(French Barbe) The daughter of a Pagan noble named Dioscorus, who lived at Nicomedia in the time of the Emperor Maximian. Dioscorus built a lofty tower in which he put his lovely daughter, so that no one should see her, and although many desired her in marriage, she refused them all, being inspired by the spirit of Christianity. In the bath constructed in the tower Dioscorus ordered two windows to be made, but Barbara caused a third to be pierced; and when she went to the bath she made the sign of the Cross with her finger, and it immediately appeared as if it had been graven in the marble. Descending into the water she prayed and baptized herself, and when she came out she spat in the faces of the false idols. When her father returned and asked why she had made three windows, she replied that there are three lights which illuminate the world, the Father, the Son, and the Holy Spirit. Hearing this her father drew his sword and pursued her, but she prayed to God, the walls opened, and she was carried to a mountain where two shepherds were grazing their sheep. When the father came there he asked the shepherds if they had seen his daughter, and one denied with an oath, hoping to save her, but the other pointed her out with his finger, and immediately he and his sheep were turned into stones. Meanwhile Dioscorus dragged his daughter by the hair before the praetor. Here she declared that the idols were nothing but demons, so that the praetor ordered her to be stripped and lashed with thongs. He then sent her to prison, where Christ appeared to her and exhorted her to be of good courage. Brought before the proconsul the following morning, she persisted in her faith, so that he ordered flaming torches to be applied to her sides, had her breasts cut off, and caused her to be dragged naked through the city. But as she was being led she prayed, and an angel appeared, who clothed her in a white garment and healed her breasts and wounds. Then the proconsul commanded that she should be beheaded, but her father carried her off to the mountain where he had first taken her, and cut off her head with his own hand. No sooner had he accomplished this impious act than fire from heaven consumed him. The body of Barbara was buried by a Christian of Nicomedia named Valentianus. She is the patroness of gunners. 4th December.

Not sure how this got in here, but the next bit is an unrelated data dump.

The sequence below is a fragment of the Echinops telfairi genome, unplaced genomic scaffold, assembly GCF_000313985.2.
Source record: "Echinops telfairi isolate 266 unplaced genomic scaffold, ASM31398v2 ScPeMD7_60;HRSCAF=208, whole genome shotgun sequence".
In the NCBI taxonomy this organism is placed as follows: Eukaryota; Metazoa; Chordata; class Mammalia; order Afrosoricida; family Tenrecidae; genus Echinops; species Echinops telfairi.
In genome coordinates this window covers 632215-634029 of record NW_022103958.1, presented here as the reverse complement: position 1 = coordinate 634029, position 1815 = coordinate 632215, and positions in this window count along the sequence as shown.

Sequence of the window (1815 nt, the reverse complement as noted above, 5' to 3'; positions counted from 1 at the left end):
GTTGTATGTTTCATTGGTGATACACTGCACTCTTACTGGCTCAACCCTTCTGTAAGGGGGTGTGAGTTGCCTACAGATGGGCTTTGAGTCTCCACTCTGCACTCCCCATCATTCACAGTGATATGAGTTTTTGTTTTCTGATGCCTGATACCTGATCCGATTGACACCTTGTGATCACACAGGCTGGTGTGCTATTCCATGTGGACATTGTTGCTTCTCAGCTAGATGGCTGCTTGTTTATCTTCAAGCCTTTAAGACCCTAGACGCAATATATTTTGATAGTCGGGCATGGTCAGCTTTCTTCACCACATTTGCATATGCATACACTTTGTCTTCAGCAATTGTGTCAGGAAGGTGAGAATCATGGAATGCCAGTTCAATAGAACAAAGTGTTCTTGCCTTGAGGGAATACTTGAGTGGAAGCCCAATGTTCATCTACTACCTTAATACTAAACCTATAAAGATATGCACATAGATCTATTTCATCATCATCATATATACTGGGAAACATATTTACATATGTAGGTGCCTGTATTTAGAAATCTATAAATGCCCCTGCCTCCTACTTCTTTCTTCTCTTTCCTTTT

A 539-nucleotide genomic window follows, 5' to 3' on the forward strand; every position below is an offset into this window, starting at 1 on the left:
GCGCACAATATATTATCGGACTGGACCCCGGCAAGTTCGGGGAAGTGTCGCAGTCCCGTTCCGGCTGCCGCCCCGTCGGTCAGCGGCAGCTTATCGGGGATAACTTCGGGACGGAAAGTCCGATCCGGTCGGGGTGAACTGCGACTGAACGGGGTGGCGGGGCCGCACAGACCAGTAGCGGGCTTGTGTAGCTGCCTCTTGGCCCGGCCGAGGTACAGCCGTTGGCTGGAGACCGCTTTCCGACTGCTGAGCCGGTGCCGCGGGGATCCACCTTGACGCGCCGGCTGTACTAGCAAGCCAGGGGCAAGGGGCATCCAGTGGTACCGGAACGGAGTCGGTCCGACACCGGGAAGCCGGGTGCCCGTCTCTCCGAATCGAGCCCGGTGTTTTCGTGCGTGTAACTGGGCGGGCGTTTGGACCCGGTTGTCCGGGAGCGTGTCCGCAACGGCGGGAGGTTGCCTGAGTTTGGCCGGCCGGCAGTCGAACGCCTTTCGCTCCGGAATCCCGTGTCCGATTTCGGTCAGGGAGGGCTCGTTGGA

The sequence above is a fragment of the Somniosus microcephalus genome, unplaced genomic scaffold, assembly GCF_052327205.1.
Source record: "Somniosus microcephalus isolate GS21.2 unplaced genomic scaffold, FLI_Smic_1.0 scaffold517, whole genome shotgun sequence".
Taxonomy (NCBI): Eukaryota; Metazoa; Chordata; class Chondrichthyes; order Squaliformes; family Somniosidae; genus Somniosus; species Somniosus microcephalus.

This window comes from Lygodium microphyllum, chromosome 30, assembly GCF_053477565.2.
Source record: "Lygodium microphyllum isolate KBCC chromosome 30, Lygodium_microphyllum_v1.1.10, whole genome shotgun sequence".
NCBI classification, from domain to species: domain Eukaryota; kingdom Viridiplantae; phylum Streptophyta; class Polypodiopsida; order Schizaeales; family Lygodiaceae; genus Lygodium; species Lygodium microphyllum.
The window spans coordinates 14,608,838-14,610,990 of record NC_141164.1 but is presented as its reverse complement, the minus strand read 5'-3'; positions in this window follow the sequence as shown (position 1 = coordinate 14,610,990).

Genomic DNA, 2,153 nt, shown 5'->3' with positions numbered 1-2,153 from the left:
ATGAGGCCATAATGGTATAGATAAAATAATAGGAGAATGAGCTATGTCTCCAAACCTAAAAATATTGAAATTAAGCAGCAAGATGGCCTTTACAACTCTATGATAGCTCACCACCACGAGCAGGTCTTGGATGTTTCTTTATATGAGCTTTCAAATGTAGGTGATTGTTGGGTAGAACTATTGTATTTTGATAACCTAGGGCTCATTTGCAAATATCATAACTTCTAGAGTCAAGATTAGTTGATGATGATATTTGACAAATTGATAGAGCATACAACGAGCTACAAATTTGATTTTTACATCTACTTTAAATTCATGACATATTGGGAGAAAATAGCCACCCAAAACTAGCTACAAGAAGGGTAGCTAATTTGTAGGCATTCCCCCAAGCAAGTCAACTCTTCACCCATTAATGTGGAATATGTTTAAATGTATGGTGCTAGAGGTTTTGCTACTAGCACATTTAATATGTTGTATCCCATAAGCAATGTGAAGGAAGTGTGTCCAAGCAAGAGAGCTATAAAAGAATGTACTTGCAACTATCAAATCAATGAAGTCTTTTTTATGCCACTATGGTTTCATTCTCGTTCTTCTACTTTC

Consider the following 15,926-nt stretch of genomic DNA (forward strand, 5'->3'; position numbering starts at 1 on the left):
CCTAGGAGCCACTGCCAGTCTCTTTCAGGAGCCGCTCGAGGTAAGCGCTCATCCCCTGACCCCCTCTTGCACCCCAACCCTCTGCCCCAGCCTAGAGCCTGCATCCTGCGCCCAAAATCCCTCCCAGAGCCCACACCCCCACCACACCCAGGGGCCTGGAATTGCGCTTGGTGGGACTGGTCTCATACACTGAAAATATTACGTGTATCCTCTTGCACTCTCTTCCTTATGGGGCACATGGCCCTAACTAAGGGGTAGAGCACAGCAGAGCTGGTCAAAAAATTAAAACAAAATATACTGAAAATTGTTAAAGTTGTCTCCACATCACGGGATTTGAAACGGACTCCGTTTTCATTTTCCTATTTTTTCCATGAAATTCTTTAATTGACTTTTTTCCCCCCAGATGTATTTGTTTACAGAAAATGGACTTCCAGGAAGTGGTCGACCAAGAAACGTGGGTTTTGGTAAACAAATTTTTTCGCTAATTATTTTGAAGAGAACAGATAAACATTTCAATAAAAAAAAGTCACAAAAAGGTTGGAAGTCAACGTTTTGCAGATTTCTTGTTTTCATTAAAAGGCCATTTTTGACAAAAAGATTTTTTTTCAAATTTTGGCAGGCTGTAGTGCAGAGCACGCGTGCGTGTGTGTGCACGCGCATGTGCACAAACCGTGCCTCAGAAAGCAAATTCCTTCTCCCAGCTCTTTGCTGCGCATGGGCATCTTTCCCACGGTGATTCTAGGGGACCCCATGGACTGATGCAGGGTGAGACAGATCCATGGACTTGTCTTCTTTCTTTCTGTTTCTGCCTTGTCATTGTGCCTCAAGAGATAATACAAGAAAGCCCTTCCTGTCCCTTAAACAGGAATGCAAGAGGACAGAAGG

- Most frequently carries or stands beside a tower with three windows, though the number of these is not invariable.
- Sometimes holds a cup with the host, or stands beside a piece of artillery.
- Allen Banks Hinds, M.A. “Saint Barbara”. , 1900. CatholicSaints.Info. 15 April 2017. Web. 27 April 2017. <>